NASH FINCH TO ACQUIRE ERICKSON'S

MINNEAPOLIS -- Nash Finch here said last week that it is going to add to its corporate retail operations through a cash stock purchase of Erickson's Diversified Corp,, which operates 18 supermarkets in Minnesota and Wisconsin.Erickson's, based in Hudson, Wis., operates its stores under the banners More-4, Econofoods, Food Bonanza and Erickson's City Market. The retailer has 12 stores in Minnesota

MINNEAPOLIS -- Nash Finch here said last week that it is going to add to its corporate retail operations through a cash stock purchase of Erickson's Diversified Corp,, which operates 18 supermarkets in Minnesota and Wisconsin.

Erickson's, based in Hudson, Wis., operates its stores under the banners More-4, Econofoods, Food Bonanza and Erickson's City Market. The retailer has 12 stores in Minnesota and six in Wisconsin.

The terms of the transaction were not disclosed and the stock purchase is still subject to Federal Trade Commission and other approvals.

Part of Nash Finch's strategic plan is to grow corporate retail, said Norman Soland, senior vice president, secretary and general counsel for Nash Finch.

The wholesaler currently owns 90 corporate retail locations in 12 states that primarily operate under the banners Econofoods, Sun Mart, IGA and Family Thrift Center.

"They are in our trade area, they're a customer and it increases our corporate retail presence," Soland added. "It's a good fit."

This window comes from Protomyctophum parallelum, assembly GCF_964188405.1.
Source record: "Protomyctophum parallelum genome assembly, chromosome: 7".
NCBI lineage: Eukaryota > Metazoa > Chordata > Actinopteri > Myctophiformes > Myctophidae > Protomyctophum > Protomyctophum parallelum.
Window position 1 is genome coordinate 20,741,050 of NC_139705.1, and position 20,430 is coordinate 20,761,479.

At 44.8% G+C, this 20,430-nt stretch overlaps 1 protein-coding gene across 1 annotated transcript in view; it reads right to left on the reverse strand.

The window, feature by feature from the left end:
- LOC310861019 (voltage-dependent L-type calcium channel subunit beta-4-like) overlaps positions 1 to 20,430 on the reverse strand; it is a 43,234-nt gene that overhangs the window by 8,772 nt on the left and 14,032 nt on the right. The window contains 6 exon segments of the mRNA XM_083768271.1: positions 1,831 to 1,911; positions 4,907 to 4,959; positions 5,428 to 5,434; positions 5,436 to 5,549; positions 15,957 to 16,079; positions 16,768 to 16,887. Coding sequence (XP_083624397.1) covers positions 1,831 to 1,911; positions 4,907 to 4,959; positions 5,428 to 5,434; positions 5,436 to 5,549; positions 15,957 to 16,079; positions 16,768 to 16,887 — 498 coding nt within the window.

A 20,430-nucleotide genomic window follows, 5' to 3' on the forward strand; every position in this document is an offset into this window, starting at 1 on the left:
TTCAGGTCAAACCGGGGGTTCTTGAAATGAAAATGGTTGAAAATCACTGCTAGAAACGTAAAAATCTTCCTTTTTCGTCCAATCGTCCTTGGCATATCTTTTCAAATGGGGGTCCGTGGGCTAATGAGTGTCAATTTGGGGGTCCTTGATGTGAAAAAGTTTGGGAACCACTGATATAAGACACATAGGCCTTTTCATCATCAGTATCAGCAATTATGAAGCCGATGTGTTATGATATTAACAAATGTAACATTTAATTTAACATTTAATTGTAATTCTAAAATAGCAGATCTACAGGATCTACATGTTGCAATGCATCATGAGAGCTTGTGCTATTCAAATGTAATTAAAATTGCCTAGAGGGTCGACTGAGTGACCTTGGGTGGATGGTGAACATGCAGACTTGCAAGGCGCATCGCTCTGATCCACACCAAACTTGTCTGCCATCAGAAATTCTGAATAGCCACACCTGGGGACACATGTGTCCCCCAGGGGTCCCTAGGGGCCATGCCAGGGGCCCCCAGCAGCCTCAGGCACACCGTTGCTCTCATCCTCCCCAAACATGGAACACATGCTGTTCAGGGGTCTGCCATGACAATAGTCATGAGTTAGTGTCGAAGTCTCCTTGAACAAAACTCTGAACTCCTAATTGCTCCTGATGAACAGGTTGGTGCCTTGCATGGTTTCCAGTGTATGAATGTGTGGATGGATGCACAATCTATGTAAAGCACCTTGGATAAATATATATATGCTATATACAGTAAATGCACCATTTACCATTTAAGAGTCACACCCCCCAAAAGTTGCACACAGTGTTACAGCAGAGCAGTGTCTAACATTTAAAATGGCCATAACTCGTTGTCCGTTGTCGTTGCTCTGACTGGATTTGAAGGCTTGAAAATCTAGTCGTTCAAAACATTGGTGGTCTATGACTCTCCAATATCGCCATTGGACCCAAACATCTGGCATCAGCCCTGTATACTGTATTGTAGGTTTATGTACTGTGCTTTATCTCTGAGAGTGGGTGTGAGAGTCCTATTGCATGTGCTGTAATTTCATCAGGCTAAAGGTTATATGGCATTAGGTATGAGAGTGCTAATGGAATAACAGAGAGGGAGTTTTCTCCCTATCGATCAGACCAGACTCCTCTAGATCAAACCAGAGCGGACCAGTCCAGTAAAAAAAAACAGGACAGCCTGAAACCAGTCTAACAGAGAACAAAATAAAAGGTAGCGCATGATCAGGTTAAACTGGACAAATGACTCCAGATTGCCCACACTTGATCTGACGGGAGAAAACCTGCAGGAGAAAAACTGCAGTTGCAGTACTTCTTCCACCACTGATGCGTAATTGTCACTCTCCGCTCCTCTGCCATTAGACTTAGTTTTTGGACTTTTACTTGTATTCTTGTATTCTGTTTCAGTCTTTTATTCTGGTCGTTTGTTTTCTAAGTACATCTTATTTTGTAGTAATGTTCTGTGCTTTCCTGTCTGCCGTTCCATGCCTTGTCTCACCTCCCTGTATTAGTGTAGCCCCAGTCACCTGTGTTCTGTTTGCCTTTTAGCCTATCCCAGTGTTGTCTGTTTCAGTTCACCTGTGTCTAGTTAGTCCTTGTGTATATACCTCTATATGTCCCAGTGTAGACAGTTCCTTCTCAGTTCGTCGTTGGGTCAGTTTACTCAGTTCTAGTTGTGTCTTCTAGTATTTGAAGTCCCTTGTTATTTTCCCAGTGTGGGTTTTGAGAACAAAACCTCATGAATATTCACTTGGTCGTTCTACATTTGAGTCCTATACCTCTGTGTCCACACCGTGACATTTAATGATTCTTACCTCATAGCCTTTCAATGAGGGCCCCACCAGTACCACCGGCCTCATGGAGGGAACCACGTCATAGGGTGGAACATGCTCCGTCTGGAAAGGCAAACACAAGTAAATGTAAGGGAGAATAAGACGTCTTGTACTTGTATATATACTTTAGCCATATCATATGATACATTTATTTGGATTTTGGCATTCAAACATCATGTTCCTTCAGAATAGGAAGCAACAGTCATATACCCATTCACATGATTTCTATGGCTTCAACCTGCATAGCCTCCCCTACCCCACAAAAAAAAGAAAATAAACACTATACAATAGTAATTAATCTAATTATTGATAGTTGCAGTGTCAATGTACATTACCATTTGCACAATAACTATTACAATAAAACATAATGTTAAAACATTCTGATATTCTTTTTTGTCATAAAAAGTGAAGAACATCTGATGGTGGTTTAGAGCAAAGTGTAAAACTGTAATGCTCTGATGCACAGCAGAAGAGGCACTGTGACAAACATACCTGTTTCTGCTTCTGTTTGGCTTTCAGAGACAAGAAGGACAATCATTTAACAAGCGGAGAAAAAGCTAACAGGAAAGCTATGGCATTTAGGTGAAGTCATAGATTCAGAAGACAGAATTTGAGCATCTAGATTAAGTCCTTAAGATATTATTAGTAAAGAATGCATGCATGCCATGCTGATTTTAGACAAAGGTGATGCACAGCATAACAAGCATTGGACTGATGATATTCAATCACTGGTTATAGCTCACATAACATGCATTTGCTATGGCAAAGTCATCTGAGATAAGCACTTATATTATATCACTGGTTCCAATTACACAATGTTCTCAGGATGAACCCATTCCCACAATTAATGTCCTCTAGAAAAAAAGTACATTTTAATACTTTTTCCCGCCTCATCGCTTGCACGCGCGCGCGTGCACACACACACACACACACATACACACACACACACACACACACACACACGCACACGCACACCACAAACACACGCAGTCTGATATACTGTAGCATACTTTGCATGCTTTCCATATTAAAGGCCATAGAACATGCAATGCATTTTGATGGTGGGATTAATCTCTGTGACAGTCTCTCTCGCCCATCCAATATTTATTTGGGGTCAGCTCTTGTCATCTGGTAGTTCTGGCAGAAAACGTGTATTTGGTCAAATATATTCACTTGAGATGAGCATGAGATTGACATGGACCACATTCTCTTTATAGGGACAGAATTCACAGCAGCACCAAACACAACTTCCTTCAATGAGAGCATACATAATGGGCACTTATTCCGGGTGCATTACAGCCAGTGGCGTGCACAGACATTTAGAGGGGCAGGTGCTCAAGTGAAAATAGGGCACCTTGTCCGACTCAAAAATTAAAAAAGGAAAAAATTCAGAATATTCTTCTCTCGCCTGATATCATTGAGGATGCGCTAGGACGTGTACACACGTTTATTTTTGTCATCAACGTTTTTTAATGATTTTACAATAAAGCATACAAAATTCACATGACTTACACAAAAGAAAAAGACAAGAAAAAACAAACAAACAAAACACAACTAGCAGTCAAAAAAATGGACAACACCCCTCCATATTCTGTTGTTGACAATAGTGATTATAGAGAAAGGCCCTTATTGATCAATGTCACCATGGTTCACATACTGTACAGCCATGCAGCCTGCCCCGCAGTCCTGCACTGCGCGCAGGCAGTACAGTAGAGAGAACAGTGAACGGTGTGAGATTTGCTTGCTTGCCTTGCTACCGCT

Steve Erickson, president of Erickson's Diversified Corp. and third-generation supermarket retailer, would not remain with the company. He said it is a good time to make a deal and said several factors weighed in the decision to sell to Nash Finch.

"We found ourselves in a position to either acquire [and grow], or we needed to get [out]," Erickson told SN. "We are too small to be big and too big to be small," he added.

Erickson also cited the rapid industry consolidation, Wal-Mart's increasing presence and a large gap in family succession as some other reasons to sell the 77-year-old family business at this time.

Erickson, who is 44 years old and has worked in the industry since he was 17, said that his five-year-old son would have been the closest family member that could have taken over the business. He noted that he didn't want to wait that long.

EDC, which is coming off its most successful year with sales of about $220 million, said that it wanted to sell in a "position of power."

After a meeting with Nash Finch's chief executive officer, Ron Marshall, in December 1998, the deal proceeded.